Wildlife ACT is assisting with the Panthera Leopard Survey again. This involves field work for a number of leopard camera surveys in Zululand, South Africa, during this year, each one with a duration of approximately two months.
The first of the leopard surveys has just got underway in Somkhanda Game Reserve (which is community-owned) and some of its neighbouring properties. The first group of Wildlife ACT conservation volunteers at Somkhanda assisted with setting up the survey, which comprises 40 sites (with two cameras at each) covering an area of 229 km². Until the end of March, each of these 40 camera sites needs to be checked at least once a week – the batteries are changed, the data is downloaded for analysis, the surrounding vegetation is trimmed (to prevent it from covering the camera lens), and the cameras are checked for any damage or faults.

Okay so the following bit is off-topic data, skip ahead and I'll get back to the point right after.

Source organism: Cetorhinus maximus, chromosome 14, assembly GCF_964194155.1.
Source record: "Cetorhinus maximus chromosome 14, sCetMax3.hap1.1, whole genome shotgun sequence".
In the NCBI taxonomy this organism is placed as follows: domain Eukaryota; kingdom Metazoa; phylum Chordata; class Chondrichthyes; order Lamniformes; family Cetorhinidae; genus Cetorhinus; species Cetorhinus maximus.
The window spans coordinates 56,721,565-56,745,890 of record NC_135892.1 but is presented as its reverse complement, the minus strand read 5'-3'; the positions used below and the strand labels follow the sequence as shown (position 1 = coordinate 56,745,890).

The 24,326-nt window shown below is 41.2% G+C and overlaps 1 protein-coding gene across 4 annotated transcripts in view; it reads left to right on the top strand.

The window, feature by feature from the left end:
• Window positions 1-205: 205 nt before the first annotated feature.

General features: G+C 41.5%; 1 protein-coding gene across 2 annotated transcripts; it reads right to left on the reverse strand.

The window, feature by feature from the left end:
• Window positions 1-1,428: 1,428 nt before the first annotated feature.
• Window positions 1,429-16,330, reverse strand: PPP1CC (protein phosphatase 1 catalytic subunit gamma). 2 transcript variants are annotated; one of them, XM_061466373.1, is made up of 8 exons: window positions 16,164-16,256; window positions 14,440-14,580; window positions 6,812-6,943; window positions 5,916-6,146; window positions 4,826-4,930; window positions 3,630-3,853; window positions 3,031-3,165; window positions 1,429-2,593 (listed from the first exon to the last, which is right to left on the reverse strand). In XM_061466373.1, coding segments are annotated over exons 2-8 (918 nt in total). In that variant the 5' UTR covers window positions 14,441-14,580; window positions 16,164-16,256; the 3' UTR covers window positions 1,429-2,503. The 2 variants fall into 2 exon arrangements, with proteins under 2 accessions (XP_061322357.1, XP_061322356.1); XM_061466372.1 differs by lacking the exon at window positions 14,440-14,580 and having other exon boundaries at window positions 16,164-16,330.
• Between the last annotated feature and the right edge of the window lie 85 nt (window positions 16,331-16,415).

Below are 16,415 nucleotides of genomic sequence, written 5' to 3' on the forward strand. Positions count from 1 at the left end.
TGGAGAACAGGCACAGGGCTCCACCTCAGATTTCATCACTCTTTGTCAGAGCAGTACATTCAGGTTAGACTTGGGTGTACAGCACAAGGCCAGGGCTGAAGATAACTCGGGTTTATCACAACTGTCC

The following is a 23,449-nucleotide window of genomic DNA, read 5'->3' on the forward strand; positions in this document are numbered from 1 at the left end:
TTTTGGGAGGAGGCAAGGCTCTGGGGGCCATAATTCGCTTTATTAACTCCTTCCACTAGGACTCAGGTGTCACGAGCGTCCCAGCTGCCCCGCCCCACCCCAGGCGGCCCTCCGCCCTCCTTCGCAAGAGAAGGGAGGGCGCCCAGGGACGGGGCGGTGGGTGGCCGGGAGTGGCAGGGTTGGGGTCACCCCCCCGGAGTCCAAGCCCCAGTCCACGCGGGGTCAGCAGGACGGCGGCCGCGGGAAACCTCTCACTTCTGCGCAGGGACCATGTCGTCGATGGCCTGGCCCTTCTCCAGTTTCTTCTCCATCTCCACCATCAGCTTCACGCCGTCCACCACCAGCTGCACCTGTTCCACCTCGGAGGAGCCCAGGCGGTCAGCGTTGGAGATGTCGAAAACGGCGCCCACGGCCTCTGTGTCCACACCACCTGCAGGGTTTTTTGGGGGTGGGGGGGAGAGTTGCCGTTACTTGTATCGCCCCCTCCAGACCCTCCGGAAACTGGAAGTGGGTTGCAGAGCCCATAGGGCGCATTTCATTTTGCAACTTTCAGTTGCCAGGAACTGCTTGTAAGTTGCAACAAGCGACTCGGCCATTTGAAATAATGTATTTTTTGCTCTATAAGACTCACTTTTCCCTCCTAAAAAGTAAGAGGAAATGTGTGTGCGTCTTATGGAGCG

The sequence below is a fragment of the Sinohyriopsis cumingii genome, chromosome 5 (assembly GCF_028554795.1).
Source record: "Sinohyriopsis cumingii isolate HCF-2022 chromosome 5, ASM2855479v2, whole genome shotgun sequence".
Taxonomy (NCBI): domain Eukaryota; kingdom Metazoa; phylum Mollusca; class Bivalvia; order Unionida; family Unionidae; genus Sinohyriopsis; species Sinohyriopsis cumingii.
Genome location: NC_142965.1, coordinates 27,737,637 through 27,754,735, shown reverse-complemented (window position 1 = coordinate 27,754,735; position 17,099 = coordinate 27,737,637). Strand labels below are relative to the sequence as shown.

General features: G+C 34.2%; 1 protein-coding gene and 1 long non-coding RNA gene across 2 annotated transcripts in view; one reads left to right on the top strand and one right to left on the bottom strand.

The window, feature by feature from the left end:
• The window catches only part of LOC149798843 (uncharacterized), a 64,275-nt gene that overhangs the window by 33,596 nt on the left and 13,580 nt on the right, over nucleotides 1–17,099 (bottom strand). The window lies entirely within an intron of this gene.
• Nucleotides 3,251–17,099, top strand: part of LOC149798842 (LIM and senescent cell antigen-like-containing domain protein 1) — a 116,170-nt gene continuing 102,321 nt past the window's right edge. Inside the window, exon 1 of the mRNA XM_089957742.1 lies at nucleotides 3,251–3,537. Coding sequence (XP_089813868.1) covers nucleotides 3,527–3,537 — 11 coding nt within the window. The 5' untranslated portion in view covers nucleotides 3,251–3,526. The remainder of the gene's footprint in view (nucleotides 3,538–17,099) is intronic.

This sounds perfectly simple, and can be … unless you live and work in the South African bush (in which case all sorts of unexpected challenges arise)! As you can see from the few challenges the conservation volunteers and Cathy Hue were faced with in the last two weeks, camera research in the field is anything but boring! Disappearing roads, being stuck in clay mud, punctures and more punctures, being attacked by trees with lots of thorns – “This is Zululand, not Disneyland”!
Of course these challenges are merely part of everyday life in Zululand. The rewards for working out in the bush far outweigh any of the challenges posed. The amazing animals, the breath-taking vistas, the beautiful weather, the friendships formed and the unforgettable moments experienced!
Panthera Leopard Survey on Somkhanda Game Reserve